This January, Amazon patented a “blended reality” mirror. The mirror relies on cameras and projectors, layering pixels onto your image in real time — potentially allowing shoppers in the dressing room to see clothing on themselves that they never actually put on (and to see themselves wearing it in any location). If this concept sounds too futuristic to be true, you should note that it’s just one of the innovations coming this year, as shopping and tech collide in increasingly innovative ways. With stores and brands racing to embrace the future, it’s clear that AR, or augmented reality, is about to be a huge part of your shopping experience.
While virtual reality delivers you to a whole new world, AR blends technology with your reality — enhancing it rather than fully altering it. This is ideal for brick and mortar retailers who want to make visiting a physical store more attractive and fun. And new pieces of tech — like Amazon’s mirror — usher in scores of fascinating possibilities. Imagine getting to see how your outfit will pair with the colors of the space you’ll actually wear it in. Or how your date’s outfit will match. Plus, it could be a huge time saver. Rather than having to retry several different combinations of clothing to decide which pants look best with which shirt, you could try them all once. Then mix and match in the mirror — in seconds.
“You’ve tried on a shirt, and so you trust the fit of it. You understand what the materials feel like,” retail expert Melissa Gonzalez explains, “but it’s more helpful to be able to press a button and see all the color options than changing your shirt nine times.”
Gonzalez is the author of the book, The Pop-Up Paradigm: How brands build human connections in a digital age. She’s also the founder of the pop-up firm, Lion’esque — which often utilizes new technology for retailers looking to try something fresh. With the expanding of AR and AI in retail, she tells us, the possibilities are literally boundless.
“Experiential technology is definitely a big part of the retail conversation,” she says. “And it’s exciting.”
Hoping to drive customers back into physical stores, big brands are experimenting more and more with the integration of technology that will create an interactive and immersive experience for customers — combining the convenience of shopping online with human connection and tangible products. Over the last several years, the focus of shopping-based technology has been devoted to making it easier to shop online. We’ve gotten used to the convenience of being able to browse from the comfort of our homes, and then, have products delivered cheaply and quickly to our doorsteps. But there are downsides to shopping online too. Studies show that customers want more personalized experiences. They expect service and connection. And that desire may bring people back into real-life stores.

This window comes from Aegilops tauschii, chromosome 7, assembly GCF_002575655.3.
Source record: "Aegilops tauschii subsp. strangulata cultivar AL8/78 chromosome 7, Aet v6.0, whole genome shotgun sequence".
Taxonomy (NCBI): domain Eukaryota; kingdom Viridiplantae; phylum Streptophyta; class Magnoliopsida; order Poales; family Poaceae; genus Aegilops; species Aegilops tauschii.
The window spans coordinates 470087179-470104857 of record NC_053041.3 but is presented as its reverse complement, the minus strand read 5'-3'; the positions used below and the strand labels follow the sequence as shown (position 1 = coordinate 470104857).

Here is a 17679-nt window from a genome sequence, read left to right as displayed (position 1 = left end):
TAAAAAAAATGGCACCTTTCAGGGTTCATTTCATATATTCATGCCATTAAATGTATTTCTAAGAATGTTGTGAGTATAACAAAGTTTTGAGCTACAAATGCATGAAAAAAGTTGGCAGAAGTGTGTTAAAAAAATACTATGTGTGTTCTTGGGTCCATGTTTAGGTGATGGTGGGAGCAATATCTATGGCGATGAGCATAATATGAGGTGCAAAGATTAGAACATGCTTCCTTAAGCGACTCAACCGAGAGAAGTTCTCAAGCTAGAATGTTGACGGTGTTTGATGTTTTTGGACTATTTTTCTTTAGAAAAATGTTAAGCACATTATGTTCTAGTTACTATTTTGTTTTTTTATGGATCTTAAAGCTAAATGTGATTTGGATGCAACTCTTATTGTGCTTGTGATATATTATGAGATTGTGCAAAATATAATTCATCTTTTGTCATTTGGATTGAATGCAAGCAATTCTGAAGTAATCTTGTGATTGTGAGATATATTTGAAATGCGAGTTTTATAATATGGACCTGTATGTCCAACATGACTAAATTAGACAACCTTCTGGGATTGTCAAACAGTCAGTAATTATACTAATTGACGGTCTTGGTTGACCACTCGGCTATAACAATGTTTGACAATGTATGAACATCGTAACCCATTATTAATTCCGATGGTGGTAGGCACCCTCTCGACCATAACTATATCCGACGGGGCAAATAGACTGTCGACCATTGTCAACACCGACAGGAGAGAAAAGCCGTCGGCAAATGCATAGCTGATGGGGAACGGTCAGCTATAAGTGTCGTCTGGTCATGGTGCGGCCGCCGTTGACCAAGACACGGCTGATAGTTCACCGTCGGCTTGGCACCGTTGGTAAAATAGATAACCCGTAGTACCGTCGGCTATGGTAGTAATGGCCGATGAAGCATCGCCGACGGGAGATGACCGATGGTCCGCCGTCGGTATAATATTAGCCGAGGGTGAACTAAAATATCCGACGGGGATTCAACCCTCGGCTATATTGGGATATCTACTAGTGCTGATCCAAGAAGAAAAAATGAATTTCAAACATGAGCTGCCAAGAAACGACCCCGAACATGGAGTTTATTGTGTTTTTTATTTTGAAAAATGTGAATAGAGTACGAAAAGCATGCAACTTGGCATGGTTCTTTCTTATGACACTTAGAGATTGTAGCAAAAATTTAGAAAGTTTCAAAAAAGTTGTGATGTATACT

Once they arrive, however, customers want the same level of “you might like X because you liked Y!” support they get online. The lack of personal knowledge can make a visit to a department store feel less convenient. Don’t they know how much I hate khaki? With AR, your data, preferences, and history can be added back into the storefront experience — allowing employees to tailor the experience to you. AI in stores (in combination with augmented reality) could allow them to suggest products you have a history of buying. Want to add a belt? Instead of having to look through every option (or even leave the dressing room) the tech could know the kinds of belts you’d prefer, throwing you just a few, more personalized suggestions.
“Brands have gotten to where they’ve collected a robust amount of data,” Gonzalez says. “That’s helping them make smarter decisions about the colors that they offer or the size that makes sense. It tells them the neighborhood that they should be in and it can really tailor the experience in a more personalized way.”